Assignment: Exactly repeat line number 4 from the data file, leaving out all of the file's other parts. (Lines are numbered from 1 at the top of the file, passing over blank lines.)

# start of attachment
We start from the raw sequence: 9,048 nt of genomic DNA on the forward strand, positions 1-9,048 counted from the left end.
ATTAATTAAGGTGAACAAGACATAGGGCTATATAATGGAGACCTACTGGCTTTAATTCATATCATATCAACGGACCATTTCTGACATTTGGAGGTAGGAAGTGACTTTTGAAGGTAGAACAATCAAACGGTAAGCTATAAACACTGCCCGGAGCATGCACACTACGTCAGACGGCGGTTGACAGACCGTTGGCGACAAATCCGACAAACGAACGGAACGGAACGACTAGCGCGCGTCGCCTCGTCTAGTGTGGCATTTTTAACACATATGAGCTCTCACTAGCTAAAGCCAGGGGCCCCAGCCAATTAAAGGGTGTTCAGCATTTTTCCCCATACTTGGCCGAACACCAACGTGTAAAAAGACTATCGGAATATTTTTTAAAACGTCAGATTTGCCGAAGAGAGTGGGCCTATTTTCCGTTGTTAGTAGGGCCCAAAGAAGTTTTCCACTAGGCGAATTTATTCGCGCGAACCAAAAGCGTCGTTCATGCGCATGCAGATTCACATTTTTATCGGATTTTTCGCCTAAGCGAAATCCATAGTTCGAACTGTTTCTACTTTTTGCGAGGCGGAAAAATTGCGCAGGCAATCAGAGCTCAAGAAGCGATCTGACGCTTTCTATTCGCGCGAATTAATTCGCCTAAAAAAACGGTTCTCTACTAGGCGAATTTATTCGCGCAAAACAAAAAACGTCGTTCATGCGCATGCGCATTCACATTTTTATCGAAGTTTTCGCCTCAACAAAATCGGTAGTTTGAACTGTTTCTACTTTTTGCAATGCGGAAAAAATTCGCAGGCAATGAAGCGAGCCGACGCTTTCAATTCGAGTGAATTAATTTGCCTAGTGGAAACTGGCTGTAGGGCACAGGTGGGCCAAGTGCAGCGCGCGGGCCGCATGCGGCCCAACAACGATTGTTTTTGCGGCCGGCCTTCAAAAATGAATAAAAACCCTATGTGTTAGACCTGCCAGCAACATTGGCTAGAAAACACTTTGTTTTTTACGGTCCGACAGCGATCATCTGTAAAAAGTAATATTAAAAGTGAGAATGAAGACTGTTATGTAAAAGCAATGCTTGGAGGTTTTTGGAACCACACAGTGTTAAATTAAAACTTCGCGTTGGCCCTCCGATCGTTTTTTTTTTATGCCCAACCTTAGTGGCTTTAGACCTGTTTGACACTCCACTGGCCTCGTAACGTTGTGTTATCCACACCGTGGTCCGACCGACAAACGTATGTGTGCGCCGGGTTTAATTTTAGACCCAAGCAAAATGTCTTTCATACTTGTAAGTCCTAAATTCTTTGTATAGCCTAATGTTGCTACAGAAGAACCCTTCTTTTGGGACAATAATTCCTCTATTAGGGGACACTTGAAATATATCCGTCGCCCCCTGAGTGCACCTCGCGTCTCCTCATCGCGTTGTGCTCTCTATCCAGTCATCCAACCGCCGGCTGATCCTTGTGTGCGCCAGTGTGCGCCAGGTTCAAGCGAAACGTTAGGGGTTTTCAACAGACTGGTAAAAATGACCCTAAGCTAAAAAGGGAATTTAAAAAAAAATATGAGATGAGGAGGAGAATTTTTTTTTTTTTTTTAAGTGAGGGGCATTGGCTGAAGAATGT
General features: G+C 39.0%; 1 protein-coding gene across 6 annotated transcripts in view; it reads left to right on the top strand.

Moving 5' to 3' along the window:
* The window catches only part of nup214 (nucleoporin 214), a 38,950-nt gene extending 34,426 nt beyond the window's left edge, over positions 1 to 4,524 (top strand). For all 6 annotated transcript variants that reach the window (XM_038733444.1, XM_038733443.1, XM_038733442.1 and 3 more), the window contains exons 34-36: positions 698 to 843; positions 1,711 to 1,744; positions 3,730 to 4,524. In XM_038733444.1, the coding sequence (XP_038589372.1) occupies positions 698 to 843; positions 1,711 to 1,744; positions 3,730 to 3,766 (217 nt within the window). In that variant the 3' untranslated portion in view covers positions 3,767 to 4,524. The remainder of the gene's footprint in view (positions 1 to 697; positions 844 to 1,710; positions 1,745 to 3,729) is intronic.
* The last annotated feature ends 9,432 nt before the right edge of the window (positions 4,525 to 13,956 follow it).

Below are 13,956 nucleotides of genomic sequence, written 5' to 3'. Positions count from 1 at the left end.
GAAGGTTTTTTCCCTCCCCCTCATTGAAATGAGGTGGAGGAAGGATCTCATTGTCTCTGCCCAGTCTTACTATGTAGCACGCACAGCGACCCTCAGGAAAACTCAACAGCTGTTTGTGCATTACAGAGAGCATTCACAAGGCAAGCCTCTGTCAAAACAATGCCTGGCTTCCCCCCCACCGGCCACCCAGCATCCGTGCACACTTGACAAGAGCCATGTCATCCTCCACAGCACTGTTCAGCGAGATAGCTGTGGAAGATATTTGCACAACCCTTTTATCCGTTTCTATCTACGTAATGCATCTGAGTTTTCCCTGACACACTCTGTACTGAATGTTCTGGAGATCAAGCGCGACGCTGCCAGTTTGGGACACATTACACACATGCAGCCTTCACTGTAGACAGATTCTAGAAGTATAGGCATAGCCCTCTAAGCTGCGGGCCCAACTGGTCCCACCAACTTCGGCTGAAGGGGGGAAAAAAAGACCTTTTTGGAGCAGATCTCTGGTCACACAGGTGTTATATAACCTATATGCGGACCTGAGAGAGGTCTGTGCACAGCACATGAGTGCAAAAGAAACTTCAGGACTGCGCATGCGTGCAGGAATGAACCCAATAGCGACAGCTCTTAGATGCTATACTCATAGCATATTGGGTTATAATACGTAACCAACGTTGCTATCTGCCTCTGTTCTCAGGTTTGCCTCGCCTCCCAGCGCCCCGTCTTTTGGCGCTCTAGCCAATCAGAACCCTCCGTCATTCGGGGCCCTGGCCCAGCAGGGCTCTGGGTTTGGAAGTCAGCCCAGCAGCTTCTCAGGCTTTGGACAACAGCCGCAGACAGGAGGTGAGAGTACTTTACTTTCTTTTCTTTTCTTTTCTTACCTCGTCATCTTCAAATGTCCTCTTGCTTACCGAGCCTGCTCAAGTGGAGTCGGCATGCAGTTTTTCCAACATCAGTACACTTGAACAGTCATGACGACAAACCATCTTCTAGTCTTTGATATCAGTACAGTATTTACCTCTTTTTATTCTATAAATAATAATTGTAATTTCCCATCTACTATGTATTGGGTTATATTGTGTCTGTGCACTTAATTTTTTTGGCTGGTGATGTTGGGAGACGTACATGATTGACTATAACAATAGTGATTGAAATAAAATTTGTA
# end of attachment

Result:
Moving 5' to 3' along the window: